VENICE: American indie filmmaker James Gray is not the first name that springs to mind when you think of a Hollywood sci-fi blockbuster, but Ad Astra, which boasts Hollywood mega-star Brad Pitt in the leading role, is an accomplished film with enough artistic backbone to score a slot in the main competition in Venice.
The main character is an astronaut and space-cowboy Roy McBride played by Brad Pitt, who travels to the outer edges of the solar system to find his missing father, a maverick astronaut and scientist Clifford McBride played by Tommy Lee Jones. Roy has been sent into space to unravel a mystery that threatens the survival of planet Earth but he increasingly realises that the real mystery is what has happened to his father, that he assumed was dead. Roy has grown up idolising his father as a hero but he now must confront the possibility that his father is not only alive but has perhaps become an evil madman, who is threatening the existence of the solar system.
Gray pays homage to a long line of sci-fi films and in a statement says “Arthur C Clarke, who wrote 2001: A Space Odyssey: ‘Either we’re not alone in the universe, or we are, and both are equally terrifying.’ And I thought, well, I’ve never seen a movie about us being alone. The idea of space travel is both beautiful and horrifying at the same time. I’m hugely in favour of space exploration, but sometimes exploration is also just a means of escape. This led me to a personal place, a father/son story.”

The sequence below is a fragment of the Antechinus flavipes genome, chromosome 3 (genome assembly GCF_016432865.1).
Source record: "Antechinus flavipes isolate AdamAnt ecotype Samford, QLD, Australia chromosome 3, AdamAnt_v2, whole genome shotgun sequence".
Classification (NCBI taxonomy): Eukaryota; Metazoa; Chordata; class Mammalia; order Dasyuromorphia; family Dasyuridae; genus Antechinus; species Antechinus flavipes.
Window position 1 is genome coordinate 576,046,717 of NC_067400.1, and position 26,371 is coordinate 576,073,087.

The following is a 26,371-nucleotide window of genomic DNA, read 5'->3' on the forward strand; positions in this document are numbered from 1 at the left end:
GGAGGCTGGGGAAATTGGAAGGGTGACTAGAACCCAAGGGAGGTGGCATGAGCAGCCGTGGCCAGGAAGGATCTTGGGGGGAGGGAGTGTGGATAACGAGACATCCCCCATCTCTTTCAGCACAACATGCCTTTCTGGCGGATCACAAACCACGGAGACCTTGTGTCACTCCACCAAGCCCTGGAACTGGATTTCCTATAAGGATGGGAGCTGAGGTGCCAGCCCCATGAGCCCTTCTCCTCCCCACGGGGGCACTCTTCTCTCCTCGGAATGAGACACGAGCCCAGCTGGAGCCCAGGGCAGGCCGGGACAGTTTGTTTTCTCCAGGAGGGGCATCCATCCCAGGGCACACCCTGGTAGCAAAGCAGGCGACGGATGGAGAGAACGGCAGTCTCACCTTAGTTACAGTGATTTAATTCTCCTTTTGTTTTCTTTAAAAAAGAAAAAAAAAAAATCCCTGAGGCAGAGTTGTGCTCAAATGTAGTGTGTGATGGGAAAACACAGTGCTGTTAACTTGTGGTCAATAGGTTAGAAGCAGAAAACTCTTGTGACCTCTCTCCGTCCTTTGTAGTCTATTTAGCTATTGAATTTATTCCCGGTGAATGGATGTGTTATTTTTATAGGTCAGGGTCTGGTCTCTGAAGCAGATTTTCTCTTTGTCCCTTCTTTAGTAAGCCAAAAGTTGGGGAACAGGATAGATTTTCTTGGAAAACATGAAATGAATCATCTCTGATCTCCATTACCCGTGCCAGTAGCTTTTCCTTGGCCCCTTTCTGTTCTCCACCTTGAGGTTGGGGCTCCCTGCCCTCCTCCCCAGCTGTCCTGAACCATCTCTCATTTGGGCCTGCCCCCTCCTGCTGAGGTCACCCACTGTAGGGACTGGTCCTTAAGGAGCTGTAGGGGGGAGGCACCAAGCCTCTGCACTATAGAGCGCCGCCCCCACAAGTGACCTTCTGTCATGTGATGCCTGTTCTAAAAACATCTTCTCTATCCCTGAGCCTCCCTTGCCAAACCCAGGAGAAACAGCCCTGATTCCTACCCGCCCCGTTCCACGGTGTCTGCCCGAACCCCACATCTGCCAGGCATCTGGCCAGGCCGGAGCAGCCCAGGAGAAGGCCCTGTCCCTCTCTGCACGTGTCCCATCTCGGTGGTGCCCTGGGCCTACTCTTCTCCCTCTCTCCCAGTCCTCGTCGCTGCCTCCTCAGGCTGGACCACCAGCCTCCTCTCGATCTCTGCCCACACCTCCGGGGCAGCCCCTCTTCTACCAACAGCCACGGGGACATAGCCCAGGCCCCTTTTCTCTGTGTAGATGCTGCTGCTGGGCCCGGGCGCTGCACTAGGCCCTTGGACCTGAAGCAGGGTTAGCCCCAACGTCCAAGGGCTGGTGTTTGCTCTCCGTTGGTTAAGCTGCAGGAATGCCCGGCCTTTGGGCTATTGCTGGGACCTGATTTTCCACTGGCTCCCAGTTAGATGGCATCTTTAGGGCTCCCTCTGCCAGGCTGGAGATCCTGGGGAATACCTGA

While sci-fi films like A Space Odyssey or Solaris come to mind watching Ad Astra, there is no doubt that that the underlying theme of the film owes more to Joseph Conrad’s Heart of Darkness and Francis Ford Coppola’s Apocalypse Now. Roy is the young hero experiencing doubts about the very organisations he has committed his life to, while he is sent on a mission to the planet Neptune to try to find his father, a much decorated astronaut hero who just might have gone mad.
There is no doubt this FX laden vehicle delivers all the chills and thrills that are expected from the genre, starting with the opening scene where Roy is at the top of a space antenna, a piece of equipment that is to high it pierces the Earth’s atmosphere and continues up into outer space. A sudden power surge causes several astronauts to fall off the antenna and our hero Roy jumps down several levels to shut off the power before leaping off the structure in what looks like a death plunge through space and then through the Earth’s atmosphere until finally he opens a parachute and lands safely.
While this kind of action sequence steps the tone for Roy’s further adventures throughout the film it is really Pitt’s eyes and his extraordinary performance through the film that lifts this story beyond the mundane Hollywood mindless FX vehicle into serious dramatic territory.
Pitt is supported by strong performances from Tommy Lee Jones as his father and by Donald Sutherland as his father’s retired colleague.
All the elements of a well-made Hollywood sci-fi adventure are here and Gray handles them well, infusing the story and Roy’s adventures on the Moon, Mars and other locations in this near-future space-scape with humour and irony. But if there is a reason this film is memorable it is Pitt’s performance.
Ad Astra (USA)Director: James GrayCast: Brad Pitt, Tommy Lee Jones, Ruth Negga, Liv Tyler, Donald Sutherland